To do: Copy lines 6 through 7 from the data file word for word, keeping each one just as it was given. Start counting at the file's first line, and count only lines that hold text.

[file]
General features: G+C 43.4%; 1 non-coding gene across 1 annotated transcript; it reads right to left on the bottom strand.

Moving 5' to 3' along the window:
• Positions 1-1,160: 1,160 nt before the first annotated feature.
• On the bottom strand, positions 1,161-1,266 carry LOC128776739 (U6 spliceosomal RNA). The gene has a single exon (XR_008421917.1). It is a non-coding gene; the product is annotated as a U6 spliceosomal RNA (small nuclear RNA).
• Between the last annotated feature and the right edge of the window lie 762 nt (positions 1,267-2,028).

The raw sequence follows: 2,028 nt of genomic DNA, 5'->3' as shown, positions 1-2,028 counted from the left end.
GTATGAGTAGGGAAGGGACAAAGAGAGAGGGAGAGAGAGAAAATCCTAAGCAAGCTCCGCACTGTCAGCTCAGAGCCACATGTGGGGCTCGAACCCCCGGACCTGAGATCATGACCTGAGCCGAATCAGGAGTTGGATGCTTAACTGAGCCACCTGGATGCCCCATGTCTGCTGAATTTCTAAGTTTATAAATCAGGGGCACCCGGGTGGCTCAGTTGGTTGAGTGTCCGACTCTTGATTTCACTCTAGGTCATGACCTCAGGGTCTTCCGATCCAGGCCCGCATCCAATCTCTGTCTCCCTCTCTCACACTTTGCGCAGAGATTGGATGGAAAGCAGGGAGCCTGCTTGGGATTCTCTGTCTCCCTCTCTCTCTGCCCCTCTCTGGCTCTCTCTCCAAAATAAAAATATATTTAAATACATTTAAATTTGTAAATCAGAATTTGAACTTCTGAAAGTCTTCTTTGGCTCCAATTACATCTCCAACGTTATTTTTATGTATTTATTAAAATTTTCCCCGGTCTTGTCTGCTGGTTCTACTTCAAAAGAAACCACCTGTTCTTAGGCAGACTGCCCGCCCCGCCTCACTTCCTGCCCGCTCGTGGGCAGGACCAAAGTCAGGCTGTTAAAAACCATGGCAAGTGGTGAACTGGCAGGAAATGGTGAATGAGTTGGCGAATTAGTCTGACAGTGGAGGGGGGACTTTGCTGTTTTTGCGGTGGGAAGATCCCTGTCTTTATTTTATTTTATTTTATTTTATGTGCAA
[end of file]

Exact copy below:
The raw sequence follows: 2,028 nt of genomic DNA, 5'->3' as shown, positions 1-2,028 counted from the left end.
GTATGAGTAGGGAAGGGACAAAGAGAGAGGGAGAGAGAGAAAATCCTAAGCAAGCTCCGCACTGTCAGCTCAGAGCCACATGTGGGGCTCGAACCCCCGGACCTGAGATCATGACCTGAGCCGAATCAGGAGTTGGATGCTTAACTGAGCCACCTGGATGCCCCATGTCTGCTGAATTTCTAAGTTTATAAATCAGGGGCACCCGGGTGGCTCAGTTGGTTGAGTGTCCGACTCTTGATTTCACTCTAGGTCATGACCTCAGGGTCTTCCGATCCAGGCCCGCATCCAATCTCTGTCTCCCTCTCTCACACTTTGCGCAGAGATTGGATGGAAAGCAGGGAGCCTGCTTGGGATTCTCTGTCTCCCTCTCTCTCTGCCCCTCTCTGGCTCTCTCTCCAAAATAAAAATATATTTAAATACATTTAAATTTGTAAATCAGAATTTGAACTTCTGAAAGTCTTCTTTGGCTCCAATTACATCTCCAACGTTATTTTTATGTATTTATTAAAATTTTCCCCGGTCTTGTCTGCTGGTTCTACTTCAAAAGAAACCACCTGTTCTTAGGCAGACTGCCCGCCCCGCCTCACTTCCTGCCCGCTCGTGGGCAGGACCAAAGTCAGGCTGTTAAAAACCATGGCAAGTGGTGAACTGGCAGGAAATGGTGAATGAGTTGGCGAATTAGTCTGACAGTGGAGGGGGGACTTTGCTGTTTTTGCGGTGGGAAGATCCCTGTCTTTATTTTATTTTATTTTATTTTATGTGCAA